IRWINDALE, Calif. -- Jessica Clark caught the racing bug at the Golf N' Stuff in Ventura. She was racing go-karts against her mom when she was 10 years old. After their visit, Clark decided she wanted to race a real go-kart.
"It was a lot of fun, but I wanted to go faster," said Clark, a 17-year-old junior at Westlake High School in Westlake Village. "I love spending time at racetracks, any racetrack. If I'm not racing, I'll go watch a race."
She's looking for another upgrade in race cars as she prepares for her latest season. She will be competing in the S2 stock car class at Toyota Speedway at Irwindale, in addition to running her Ford Focus Midget throughout the western United States.
Her father estimates she'll be racing about 30 times over the summer and into the fall. By comparison, NASCAR Sprint Cup drivers race 36 times a season.
It will be a busy summer for Clark, running the most races she's run in her career. She will be racing a total of 12 times in the S2 stock car at Irwindale. Her first was April 9 in a 10-car field. She slammed the rear of her car into the Turn 4 wall late in the race and came in ninth place. She won a Ford Focus Midget race at the Bullring in Las Vegas a week later.
In addition to Irwindale, she will be traveling to Las Vegas; Blythe, Calif.; Lake Havasu City, Ariz.; and Madera, Calif., for Ford Focus Midget races. Sometimes it means missing school to race.
"My teachers are behind it. If my teachers weren't supportive of my racing it would be very tough, because I have to miss almost every Friday of school," Clark said. "I get a little bit behind, but my grades have been straight A's so it's been great."
Not many teenagers, let alone girls, take to auto racing. Clark knows she has an unusual passion for race cars. But it doesn't diminish how much time she devotes to pursuing her racing career.
"Being the only girl in high school that races, it's not tough. It's cool. I feel unique," Clark said. "Not many people understand how intense it is. They think, 'Your cars probably don't go very fast or anything.' That's their own opinion."
The race at Toyota Speedway will be her second career start in the S2 stock car. She ran one race for owner Tim Huddleston last year. He has been watching her improve as a driver for the past three years. She took part in a driver combine at Irwindale when she was 14 and impressed Huddleston even then.
"She's got a will to drive race cars that I don't see in many people," said Huddleston, a two-time track champion at Irwindale and owner of the High Point Racing team.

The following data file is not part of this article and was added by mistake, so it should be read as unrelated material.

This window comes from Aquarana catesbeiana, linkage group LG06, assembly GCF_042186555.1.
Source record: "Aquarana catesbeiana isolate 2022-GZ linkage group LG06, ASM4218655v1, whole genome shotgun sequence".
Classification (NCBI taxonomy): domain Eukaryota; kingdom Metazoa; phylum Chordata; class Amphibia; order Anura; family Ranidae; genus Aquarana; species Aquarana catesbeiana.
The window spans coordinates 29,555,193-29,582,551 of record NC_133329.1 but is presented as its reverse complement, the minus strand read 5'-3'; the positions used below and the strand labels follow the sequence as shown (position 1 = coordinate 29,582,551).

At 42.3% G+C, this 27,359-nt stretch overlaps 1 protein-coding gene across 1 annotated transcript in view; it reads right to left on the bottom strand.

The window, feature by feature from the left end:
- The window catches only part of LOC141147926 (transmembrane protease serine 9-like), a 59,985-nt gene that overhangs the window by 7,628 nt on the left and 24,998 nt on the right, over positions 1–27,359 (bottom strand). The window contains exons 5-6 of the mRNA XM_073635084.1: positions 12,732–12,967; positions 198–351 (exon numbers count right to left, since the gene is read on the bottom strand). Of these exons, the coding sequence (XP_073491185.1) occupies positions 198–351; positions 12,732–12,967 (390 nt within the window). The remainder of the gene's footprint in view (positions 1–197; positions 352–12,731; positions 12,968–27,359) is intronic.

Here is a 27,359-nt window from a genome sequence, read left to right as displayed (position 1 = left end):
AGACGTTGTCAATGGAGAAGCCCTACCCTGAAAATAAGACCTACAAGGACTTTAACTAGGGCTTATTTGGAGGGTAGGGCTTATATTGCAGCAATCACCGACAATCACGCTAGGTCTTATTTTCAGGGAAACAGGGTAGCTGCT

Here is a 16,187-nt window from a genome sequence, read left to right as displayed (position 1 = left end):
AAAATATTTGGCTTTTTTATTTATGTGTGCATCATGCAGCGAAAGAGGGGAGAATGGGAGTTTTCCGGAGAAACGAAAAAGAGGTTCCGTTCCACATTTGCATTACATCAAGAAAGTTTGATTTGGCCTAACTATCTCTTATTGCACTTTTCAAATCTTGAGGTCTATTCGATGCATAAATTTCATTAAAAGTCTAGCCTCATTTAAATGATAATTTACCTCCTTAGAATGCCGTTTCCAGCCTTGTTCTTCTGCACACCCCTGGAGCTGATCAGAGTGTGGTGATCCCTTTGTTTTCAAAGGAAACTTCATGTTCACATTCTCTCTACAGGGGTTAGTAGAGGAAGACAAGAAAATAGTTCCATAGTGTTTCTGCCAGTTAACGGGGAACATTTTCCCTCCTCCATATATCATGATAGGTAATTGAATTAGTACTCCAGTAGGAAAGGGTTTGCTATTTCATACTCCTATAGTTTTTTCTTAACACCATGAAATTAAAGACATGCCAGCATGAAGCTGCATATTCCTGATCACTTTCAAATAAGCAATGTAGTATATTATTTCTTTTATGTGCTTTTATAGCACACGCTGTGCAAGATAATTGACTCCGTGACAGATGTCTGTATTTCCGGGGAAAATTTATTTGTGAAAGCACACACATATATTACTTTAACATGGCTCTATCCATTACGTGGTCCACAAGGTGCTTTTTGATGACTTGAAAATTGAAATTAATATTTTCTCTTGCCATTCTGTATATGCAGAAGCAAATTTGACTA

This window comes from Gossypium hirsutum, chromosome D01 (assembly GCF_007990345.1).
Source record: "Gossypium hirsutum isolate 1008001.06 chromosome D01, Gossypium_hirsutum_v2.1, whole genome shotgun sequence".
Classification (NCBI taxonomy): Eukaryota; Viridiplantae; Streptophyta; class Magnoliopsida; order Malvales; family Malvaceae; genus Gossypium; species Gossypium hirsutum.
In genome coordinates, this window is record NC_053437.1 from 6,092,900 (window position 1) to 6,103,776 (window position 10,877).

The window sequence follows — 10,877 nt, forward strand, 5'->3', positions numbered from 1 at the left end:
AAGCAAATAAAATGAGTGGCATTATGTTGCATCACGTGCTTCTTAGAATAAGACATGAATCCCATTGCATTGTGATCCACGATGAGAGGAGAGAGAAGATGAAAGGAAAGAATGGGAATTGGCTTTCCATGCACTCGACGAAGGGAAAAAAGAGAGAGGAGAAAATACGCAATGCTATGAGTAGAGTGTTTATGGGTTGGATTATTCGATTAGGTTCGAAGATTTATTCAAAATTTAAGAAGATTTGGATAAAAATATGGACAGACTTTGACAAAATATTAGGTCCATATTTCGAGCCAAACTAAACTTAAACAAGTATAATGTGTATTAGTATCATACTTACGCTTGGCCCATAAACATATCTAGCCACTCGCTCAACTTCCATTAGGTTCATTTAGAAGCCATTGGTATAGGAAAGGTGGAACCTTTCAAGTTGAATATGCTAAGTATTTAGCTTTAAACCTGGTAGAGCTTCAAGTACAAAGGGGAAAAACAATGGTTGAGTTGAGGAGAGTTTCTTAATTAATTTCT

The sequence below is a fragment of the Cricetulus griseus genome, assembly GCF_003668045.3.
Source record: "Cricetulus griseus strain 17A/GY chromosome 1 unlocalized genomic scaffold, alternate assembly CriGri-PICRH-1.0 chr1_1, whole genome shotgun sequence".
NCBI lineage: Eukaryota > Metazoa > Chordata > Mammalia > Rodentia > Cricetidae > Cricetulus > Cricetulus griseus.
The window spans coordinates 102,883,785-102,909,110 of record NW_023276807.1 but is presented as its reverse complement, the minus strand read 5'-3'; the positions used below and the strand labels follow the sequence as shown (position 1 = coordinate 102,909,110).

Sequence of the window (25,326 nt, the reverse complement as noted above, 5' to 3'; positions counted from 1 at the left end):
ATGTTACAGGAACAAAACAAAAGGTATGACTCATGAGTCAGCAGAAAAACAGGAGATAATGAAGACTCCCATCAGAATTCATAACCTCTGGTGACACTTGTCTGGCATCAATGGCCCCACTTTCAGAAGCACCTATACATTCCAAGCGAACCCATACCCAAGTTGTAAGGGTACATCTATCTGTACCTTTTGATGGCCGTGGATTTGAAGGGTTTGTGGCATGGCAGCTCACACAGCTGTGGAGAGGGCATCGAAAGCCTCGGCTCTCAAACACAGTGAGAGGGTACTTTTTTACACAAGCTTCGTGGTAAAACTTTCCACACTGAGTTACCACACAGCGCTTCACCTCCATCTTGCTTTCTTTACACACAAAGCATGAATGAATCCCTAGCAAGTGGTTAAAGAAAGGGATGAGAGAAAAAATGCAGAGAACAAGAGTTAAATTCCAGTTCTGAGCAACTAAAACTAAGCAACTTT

Clark's father, Rich, admitted he is a little nervous about his daughter's latest venture in racing. The S2 stock cars are heavier, faster and have significantly more horsepower than the Ford Focus Midgets.
"I am completely comfortable when she's racing. I have confidence in her ability," Rich said. "I get concerned about some of the other drivers. Her gift is being smooth. I'm grateful for the safety of the equipment in the cars, but I do get nervous."
Clark, the only daughter of a firefighter and a retired elementary school teacher, has also played soccer. The racetrack, it turns out, has been safer than the soccer field. She said she earned a spot on her high school soccer team but hurt her knee and had to sit out a season. During one of her practices, she was hit in the head and had to get eight stitches to close up a wound. She even joked to her mom that she needed to give up soccer so she could stay healthy enough to race.
"With racing, it's more on the edge. Soccer, it's just a game," Clark said. "Racing, you have to pay attention to every single thing you're doing because you're on the edge. I like it. I love it a lot."
She is no stranger to Toyota Speedway, either. She drove her Ford Focus Midget in the Turkey Night Grand Prix in November, a night of US Auto Club open-wheel races at the track. Before her race, she said she wanted to finish in the top 10. She nearly pulled it off, moving into seventh place late in the race before running out of fuel and having to withdraw.
"These cars are actually easy to drive. For me, coming from the Focus one weekend and the S2 another weekend, it's difficult because of the weight difference," she said. "With the midget, you can throw it around and put it in small places. You can do a lot with it. With the S2, you have to be very smooth. Luckily, I'm a very smooth driver. You have to be very consistent with your line. It's so heavy and it's got more power. It's a whole different feel than the midget."
As she prepares for her first season in stock cars, Clark has set some lofty goals.
"I actually have pretty high expectations for myself," Clark said. "My main goal is to qualify well each event. That's my goal for all my cars; for my Ford Focus, too. I want to be able to start in a good position for the main. I think we might be able to pull off, hopefully, a championship."
Tim Haddock is a freelance journalist who writes for nascar.com and is author of the blog haddockinthepaddock.com